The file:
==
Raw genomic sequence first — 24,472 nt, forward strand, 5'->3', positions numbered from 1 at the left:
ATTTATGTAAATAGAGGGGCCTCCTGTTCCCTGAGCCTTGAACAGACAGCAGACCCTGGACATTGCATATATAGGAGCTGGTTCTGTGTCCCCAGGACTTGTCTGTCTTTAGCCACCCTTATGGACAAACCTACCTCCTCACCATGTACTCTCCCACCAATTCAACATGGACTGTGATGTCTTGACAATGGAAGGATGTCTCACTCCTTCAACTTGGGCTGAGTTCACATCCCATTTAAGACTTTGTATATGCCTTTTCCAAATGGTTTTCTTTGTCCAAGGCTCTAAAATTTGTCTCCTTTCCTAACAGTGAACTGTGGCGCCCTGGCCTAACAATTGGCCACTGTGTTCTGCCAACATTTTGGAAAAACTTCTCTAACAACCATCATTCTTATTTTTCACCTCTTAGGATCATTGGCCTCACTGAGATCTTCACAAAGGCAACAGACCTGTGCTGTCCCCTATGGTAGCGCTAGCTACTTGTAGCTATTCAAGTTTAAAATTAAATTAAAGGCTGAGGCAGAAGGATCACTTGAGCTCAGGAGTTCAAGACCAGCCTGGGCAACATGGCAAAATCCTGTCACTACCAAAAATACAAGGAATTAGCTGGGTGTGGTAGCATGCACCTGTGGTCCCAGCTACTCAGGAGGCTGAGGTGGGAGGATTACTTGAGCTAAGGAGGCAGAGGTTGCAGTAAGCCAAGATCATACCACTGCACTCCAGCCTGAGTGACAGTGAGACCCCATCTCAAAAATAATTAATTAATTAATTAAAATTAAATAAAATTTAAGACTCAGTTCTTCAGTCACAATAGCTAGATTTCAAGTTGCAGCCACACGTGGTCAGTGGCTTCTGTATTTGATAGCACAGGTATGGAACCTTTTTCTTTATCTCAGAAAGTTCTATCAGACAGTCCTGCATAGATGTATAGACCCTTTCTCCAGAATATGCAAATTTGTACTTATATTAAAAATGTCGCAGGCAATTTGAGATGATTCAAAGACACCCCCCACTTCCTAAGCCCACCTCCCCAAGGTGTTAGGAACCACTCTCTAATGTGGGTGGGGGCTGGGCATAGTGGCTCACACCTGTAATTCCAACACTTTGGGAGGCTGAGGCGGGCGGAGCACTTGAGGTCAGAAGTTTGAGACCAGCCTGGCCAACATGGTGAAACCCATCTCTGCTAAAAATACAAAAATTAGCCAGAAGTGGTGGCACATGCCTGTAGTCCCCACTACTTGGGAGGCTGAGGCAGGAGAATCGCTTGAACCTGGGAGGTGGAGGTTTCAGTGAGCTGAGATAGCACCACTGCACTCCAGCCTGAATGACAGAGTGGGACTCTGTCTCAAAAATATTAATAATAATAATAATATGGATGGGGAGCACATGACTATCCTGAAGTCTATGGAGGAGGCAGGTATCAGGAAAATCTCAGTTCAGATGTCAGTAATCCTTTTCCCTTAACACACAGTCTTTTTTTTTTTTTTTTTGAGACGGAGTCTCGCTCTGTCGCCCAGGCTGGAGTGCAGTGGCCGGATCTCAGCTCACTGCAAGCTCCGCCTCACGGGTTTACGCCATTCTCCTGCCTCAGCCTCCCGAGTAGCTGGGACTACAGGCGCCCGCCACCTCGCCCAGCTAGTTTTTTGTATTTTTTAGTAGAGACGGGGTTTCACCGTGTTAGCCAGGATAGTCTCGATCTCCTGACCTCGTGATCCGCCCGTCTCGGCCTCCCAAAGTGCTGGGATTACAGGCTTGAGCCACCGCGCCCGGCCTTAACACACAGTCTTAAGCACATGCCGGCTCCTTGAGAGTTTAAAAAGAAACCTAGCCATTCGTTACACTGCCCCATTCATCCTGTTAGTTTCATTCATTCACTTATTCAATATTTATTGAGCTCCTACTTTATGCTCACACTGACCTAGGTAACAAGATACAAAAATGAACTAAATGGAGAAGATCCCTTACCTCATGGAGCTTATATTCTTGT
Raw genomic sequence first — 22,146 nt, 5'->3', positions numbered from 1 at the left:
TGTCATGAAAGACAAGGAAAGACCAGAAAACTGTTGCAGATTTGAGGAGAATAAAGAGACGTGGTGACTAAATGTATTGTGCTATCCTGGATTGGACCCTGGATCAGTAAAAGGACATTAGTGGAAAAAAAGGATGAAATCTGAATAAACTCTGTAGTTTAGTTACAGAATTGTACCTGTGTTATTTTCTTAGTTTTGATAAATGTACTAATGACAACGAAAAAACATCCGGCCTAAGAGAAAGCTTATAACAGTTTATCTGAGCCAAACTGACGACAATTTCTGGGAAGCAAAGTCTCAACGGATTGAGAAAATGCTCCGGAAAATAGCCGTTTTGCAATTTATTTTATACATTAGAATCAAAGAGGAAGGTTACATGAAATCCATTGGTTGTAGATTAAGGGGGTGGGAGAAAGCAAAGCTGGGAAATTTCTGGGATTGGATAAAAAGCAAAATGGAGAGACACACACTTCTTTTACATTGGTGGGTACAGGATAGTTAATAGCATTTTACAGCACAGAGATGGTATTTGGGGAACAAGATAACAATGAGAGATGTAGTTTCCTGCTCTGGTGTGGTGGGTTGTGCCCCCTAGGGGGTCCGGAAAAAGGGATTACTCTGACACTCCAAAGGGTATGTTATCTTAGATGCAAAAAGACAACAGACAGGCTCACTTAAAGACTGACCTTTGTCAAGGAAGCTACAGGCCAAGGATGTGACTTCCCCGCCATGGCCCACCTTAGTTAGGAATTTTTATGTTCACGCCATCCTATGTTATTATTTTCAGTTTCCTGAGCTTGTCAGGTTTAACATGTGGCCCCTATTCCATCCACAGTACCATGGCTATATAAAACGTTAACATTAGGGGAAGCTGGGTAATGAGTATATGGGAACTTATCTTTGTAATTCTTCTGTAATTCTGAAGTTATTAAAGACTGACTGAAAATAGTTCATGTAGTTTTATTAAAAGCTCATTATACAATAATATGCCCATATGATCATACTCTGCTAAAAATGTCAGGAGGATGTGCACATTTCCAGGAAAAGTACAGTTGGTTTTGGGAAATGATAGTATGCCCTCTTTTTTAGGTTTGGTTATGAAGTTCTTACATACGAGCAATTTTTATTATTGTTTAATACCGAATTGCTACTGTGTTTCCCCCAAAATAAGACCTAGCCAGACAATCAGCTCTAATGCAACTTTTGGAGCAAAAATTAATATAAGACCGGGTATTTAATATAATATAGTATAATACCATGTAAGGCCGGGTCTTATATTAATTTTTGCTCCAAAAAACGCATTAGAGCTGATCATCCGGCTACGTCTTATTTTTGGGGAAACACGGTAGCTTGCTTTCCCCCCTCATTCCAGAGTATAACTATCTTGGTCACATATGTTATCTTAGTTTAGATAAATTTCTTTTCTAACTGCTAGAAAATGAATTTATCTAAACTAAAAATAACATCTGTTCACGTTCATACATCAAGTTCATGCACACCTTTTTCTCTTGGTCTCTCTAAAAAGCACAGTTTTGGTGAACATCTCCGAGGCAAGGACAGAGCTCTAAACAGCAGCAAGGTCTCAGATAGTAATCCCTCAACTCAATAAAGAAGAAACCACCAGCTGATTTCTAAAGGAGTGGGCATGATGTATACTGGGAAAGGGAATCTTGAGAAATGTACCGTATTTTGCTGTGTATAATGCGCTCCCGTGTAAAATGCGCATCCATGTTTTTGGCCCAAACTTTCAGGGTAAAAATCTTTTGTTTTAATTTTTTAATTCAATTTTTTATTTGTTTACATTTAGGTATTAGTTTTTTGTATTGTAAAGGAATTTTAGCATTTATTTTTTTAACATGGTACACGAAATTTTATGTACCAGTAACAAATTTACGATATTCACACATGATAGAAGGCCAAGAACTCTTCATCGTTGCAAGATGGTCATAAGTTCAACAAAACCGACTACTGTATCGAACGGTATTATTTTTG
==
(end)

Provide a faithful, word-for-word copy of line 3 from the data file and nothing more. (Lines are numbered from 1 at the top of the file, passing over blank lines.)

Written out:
Raw genomic sequence first — 22,146 nt, 5'->3', positions numbered from 1 at the left: